It’s official – summer has arrived. And with it, my annual summer reading of One Hundred Years of Solitude by Gabriel Garcia Marquez. This will be the 17th (!! time flies!!) year in a row that I have poured over every page of this novel since my first introduction to it during a college literature class on magical realism. My husband thinks it’s a bit weird (ok, truthfully, he thinks it borders on mental illness) that I could re-read a book with such frequency, but I can only argue that with a novel this intense, you continually peel back layers and discover something new with each reading. I love the idea that a novel can grow with you throughout life.
Reading it in my early twenties, I marvelled at the moment when Remedios the Beauty rose up and disappeared into the sky -reminding me of that Husker Du line “she lifted her arms and she floated away…” As a young woman, the idea of a life lived so free of constraint and care was something to really savour, imagining the possibilities and consequences. Scrawled throughout the margins are dozens of notes, the ones in red stemming back to my first reading, and reflecting the thoughts and reactions of a young woman deeply engrossed in burgeoning feminist idealisms (much thanks to my “women’s studies” bender in college), horrified at the treatment of women at the time and the expectations that were placed on them as wives and mothers. Mixed with them are pages covered with scribbling from when my oldest daughter got hold of the book and pretended to by like mommy, taking notes in the margins.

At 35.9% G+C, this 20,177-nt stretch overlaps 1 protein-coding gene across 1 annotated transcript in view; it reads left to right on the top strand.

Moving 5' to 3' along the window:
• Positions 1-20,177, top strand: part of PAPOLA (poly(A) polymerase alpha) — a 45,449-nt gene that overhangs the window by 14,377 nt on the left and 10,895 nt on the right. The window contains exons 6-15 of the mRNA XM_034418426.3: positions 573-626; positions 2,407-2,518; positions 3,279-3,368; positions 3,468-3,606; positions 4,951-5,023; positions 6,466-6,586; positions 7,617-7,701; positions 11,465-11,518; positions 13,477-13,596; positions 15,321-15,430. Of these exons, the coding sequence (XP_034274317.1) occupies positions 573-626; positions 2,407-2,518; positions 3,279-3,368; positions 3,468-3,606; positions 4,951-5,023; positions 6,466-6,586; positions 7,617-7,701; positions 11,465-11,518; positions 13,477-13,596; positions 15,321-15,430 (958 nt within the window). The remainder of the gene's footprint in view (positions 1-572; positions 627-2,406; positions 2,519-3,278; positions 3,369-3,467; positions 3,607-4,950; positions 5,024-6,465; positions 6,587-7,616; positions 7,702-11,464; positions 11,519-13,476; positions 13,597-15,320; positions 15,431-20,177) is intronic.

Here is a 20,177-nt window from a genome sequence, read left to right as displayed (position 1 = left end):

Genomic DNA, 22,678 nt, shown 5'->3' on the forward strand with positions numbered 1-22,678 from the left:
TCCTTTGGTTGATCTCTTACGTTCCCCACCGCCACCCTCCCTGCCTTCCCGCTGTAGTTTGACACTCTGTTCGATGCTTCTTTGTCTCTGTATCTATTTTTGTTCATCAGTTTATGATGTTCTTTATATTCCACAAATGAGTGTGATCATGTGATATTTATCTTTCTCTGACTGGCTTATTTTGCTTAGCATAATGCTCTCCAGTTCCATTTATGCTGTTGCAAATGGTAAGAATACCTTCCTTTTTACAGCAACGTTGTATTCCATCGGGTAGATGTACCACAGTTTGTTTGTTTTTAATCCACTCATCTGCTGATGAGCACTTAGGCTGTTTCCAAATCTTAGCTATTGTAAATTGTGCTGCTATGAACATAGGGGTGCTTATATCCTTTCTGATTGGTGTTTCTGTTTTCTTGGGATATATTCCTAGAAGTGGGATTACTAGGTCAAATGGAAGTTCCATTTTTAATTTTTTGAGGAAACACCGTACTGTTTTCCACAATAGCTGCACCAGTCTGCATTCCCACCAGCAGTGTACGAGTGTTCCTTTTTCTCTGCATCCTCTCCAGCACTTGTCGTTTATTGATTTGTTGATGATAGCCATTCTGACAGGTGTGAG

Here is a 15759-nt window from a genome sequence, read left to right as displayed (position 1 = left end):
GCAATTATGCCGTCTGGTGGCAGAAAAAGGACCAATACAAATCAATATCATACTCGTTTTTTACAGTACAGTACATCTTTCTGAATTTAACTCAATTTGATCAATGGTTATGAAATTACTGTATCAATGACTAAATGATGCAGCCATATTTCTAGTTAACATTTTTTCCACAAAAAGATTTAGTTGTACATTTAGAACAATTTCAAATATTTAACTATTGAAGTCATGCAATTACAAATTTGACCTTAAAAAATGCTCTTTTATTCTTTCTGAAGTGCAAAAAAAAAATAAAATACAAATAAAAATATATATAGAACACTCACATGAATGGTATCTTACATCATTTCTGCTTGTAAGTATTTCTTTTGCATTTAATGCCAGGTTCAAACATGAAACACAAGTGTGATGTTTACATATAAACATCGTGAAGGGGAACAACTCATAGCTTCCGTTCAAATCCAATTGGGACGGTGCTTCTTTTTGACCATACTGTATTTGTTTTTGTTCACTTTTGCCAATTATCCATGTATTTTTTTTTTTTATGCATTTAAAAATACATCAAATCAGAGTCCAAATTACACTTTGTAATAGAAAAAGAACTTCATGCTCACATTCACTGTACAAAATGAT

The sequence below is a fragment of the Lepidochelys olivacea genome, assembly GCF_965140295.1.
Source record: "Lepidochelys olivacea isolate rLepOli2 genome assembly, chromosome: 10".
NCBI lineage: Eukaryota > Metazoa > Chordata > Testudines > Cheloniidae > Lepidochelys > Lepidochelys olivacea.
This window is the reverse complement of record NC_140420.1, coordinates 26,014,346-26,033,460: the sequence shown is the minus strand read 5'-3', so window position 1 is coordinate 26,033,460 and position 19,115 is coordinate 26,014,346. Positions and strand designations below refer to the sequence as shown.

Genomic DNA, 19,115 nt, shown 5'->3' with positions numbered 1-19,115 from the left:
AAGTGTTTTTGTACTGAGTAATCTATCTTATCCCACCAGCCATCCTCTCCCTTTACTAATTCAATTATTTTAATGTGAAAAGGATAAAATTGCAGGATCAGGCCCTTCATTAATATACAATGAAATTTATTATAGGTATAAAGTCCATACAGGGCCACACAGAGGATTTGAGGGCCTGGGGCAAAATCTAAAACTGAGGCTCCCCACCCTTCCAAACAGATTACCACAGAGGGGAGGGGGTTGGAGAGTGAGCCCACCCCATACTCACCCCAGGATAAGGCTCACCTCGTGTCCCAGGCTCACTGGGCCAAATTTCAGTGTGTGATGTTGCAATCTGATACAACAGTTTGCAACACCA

Reading it now, the wife and mother in me looks at Ursula, the family matriarch, in all of her wisdom and faults. I could only dream of being as industrious and logical as she is- maintaining her household and family stoically throughout years of turmoil. She lives for over one-hundred years, her final moments spent in prayer and giving advice on how best to run the household. I imagine that hers is a home uncluttered, everything in its place and everything serving a purpose. Not that Ursula herself is without fault- as I am beginning to realize is true of us all. Sure, she is the stalwart, the icon, the woman who at one point takes over and handles the entire village on her own, but she can be blind to her children- blind to their needs and their faults. I won’t even get in to the part about her leaving her husband tied to a tree in the yard for years…
As I read it, I wonder how I will view it in the future, when I too have a legacy of extended family behind me and a history to look back upon. What notes will I scrawl in the margins then?
A book that can grow with you, that you can grow up with.